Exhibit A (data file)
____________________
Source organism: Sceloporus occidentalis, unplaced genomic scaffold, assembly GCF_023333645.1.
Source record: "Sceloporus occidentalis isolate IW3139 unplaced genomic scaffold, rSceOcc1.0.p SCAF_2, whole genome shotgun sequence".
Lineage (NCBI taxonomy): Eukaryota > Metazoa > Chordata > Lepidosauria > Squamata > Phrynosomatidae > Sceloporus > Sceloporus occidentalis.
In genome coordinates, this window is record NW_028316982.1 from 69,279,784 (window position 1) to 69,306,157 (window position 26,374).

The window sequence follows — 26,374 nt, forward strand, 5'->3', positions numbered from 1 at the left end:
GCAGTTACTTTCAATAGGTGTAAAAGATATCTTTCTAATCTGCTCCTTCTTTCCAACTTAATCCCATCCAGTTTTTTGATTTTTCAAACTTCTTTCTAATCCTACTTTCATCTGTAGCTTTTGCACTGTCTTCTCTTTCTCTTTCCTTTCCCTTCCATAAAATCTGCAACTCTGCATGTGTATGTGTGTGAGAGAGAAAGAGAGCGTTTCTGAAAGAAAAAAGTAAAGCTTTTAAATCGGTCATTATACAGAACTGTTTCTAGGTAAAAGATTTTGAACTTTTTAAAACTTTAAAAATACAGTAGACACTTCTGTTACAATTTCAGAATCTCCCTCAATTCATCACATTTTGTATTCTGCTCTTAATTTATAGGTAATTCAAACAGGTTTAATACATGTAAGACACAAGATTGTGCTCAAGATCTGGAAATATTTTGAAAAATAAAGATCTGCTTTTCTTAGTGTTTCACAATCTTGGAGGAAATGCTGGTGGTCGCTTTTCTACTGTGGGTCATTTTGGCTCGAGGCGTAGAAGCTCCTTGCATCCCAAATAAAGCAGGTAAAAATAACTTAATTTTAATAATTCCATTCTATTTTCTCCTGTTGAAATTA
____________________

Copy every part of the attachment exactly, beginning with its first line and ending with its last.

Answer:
Source organism: Sceloporus occidentalis, unplaced genomic scaffold, assembly GCF_023333645.1.
Source record: "Sceloporus occidentalis isolate IW3139 unplaced genomic scaffold, rSceOcc1.0.p SCAF_2, whole genome shotgun sequence".
Lineage (NCBI taxonomy): Eukaryota > Metazoa > Chordata > Lepidosauria > Squamata > Phrynosomatidae > Sceloporus > Sceloporus occidentalis.
In genome coordinates, this window is record NW_028316982.1 from 69,279,784 (window position 1) to 69,306,157 (window position 26,374).

The window sequence follows — 26,374 nt, forward strand, 5'->3', positions numbered from 1 at the left end:
GCAGTTACTTTCAATAGGTGTAAAAGATATCTTTCTAATCTGCTCCTTCTTTCCAACTTAATCCCATCCAGTTTTTTGATTTTTCAAACTTCTTTCTAATCCTACTTTCATCTGTAGCTTTTGCACTGTCTTCTCTTTCTCTTTCCTTTCCCTTCCATAAAATCTGCAACTCTGCATGTGTATGTGTGTGAGAGAGAAAGAGAGCGTTTCTGAAAGAAAAAAGTAAAGCTTTTAAATCGGTCATTATACAGAACTGTTTCTAGGTAAAAGATTTTGAACTTTTTAAAACTTTAAAAATACAGTAGACACTTCTGTTACAATTTCAGAATCTCCCTCAATTCATCACATTTTGTATTCTGCTCTTAATTTATAGGTAATTCAAACAGGTTTAATACATGTAAGACACAAGATTGTGCTCAAGATCTGGAAATATTTTGAAAAATAAAGATCTGCTTTTCTTAGTGTTTCACAATCTTGGAGGAAATGCTGGTGGTCGCTTTTCTACTGTGGGTCATTTTGGCTCGAGGCGTAGAAGCTCCTTGCATCCCAAATAAAGCAGGTAAAAATAACTTAATTTTAATAATTCCATTCTATTTTCTCCTGTTGAAATTA